It’s common for us to use expressions that give objects human qualities and emotions. Clearly, objects are incapable of talking and feeling like humans are, yet giving them life allows us to develop a better understanding of a given concept. These figurative expressions are referred to as personification. You may also see simple sentence examples.
But like many other types of figurative speech, such as hyperbole expressions and onomatopoeic words, personification can be a bit complicated for younger children to comprehend. For the proper use of this literary tool, a thorough understanding of how personification works in both literature and everyday speech is essential.
A personification is a form of figurative language used to give objects or ideas human-like abilities, qualities or characteristics. Think about it. Does your mother’s chocolate chip cookies ever ‘tempt’ you to take a bite of it? Does your homework ever ‘hide’ from you whenever you need it? The best way to determine whether or not personification is applied is to examine the statement, and then ask yourself if it is something that a human being is more likely to do. This literary device helps make statements, stories or poems sound more interesting and descriptive to readers. By bringing non-human objects to life, it makes it a lot easier for authors to carry out their message. You may also see transitional phrases and sentences.
Let’s take this for example:
Imagine your alarm clock yelling at you like your mom does when you’re running late for school. While an alarm clock may have its own pair of hands to tell time, it doesn’t have a mouth nor a voice to make an actual sound. An alarm clock is simply an inanimate object used to warn us of a particular time of day, so it’s not possible for it to execute human actions (unless we’re talking about Cogsworth the clock from Beauty and the Beast, but that’s another story). You may also like sentence fragments.
In most cases, personification is taught to younger children through poetry. This is because simple poems, nursery rhymes, and riddles are a lot easier to grasp due to its smooth flow and natural tone of words. Teachers and parents can use these narratives to properly introduce the concept of personification to students. You may also see imperative sentence examples.
“Hey, diddle, diddle,
The cat and the fiddle,
The cow jumped over the moon;
The little dog laughed
To see such sport,
And the dish ran away with the spoon.”
— Hey Diddle, Diddle by Mother Goose
The example above is a nursery rhyme filled with personification. Although we like to believe that animals are capable of feeling and executing human emotions, it’s unlikely to witness a laughing dog in real life. It’s impossible for a dish and a spoon to move on its own, either, let alone run away. Also, have you ever witnessed a cat play the fiddle in real life? You may also see run-on sentences.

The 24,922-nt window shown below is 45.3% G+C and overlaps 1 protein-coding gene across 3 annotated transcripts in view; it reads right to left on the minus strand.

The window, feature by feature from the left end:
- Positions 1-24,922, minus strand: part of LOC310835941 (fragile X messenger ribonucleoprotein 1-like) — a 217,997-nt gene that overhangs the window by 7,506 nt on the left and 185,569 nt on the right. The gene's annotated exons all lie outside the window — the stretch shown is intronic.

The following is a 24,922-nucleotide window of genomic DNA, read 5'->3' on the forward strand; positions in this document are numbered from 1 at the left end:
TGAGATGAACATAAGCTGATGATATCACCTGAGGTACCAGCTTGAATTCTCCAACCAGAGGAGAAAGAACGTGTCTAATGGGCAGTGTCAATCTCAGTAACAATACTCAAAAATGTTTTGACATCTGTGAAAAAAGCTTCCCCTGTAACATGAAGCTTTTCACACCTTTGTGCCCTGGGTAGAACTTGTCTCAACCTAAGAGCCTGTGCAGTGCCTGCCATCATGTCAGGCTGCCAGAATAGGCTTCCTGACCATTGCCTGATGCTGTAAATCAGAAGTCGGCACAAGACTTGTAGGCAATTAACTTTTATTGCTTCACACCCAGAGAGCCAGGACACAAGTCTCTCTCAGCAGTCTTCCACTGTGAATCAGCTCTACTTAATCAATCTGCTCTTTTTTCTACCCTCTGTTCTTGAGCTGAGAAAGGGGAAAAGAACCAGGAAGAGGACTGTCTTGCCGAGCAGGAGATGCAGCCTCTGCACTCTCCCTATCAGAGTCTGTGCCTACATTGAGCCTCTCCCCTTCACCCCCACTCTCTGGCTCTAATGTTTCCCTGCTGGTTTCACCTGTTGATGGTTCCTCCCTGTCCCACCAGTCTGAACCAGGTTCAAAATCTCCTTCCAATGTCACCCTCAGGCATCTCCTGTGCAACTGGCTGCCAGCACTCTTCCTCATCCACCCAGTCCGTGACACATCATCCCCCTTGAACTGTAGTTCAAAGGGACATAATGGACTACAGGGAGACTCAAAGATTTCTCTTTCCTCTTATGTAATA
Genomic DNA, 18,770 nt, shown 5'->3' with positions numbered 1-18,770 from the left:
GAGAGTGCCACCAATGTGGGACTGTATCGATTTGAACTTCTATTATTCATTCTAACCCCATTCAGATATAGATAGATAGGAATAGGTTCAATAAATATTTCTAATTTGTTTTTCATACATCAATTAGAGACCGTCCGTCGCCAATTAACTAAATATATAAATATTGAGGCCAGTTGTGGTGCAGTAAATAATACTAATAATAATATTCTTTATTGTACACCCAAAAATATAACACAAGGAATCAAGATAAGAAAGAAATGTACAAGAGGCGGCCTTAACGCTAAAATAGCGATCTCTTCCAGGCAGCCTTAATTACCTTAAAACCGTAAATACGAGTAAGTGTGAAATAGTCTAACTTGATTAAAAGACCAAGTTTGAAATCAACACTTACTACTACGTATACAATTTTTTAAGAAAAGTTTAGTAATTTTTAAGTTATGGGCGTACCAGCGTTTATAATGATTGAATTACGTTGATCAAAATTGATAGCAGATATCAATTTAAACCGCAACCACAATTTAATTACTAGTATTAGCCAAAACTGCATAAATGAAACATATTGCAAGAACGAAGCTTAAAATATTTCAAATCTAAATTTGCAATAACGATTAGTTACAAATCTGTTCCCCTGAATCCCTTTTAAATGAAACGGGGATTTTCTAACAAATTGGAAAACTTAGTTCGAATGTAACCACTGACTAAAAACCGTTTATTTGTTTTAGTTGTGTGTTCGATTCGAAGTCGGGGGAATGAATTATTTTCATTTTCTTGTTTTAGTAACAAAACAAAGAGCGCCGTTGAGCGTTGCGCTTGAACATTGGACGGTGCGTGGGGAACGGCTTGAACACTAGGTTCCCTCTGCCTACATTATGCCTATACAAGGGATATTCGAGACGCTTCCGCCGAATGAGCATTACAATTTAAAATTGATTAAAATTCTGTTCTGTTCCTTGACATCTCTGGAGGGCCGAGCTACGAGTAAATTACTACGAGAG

“I’d love to take a poem to lunch
or treat it to a wholesome brunch
of fresh cut fruit and apple crunch.
I’d spread it neatly on the cloth
beside a bowl of chicken broth
and watch a mug of root beer froth.”
— Take a Poem to Lunch by Denise Rodgers
Here, the author personifies a poem in the simplest manner. To the speaker, the poem is something he or she could take out for lunch or brunch, while enjoying a scrumptious meal together. Although it may seem like a humorous thought to consider in the real world, there is a deeper meaning within the text that the poet is trying to get across. You may also see exclamatory sentence examples.
And because the level of one’s understanding is bound to develop over time, students are likely to be greeted with more complex writings incorporated with personification such as the one below:
“To bend with apples the moss’d cottage-trees,
And fill all fruit with ripeness to the core;
To swell the gourd, and plump the hazel shells
With a sweet kernel; to set budding more,
And still more, later flowers for the bees,
Until they think warm days will never cease,
For summer has o’er-brimm’d their clammy cells”
— To Autumn by John Keats
This poem portrays Autumn as an actual human person. The changes that happen around us during the season is depicted in the poem, so perhaps the author captures the movements of Autumn as if it is Mother Nature doing its magic. You may also see compound sentence examples.
The use of personification goes beyond just poetry and literature, as it is also evident in our everyday language. In fact, you may have used these lines multiple times before, but because of how frequently it is applied to our language, you may not have noticed. Listed below are thirty examples of personification used in normal conversations: You may also see the interrogative sentence.
Apart from literature and daily speech, personification may also be used in advertising. It’s a fun way to entice customers with expressions that are sensible, yet relatively peculiar in nature. Personification, like other popular literary devices, adds color to our words in ways that allow the mind to wander. It’s imaginative enough to make you stop and think about the picture portrayed in the narrative, and it’s creative enough to turn a dull piece of writing into something enthralling. You may also see complete and incomplete sentences.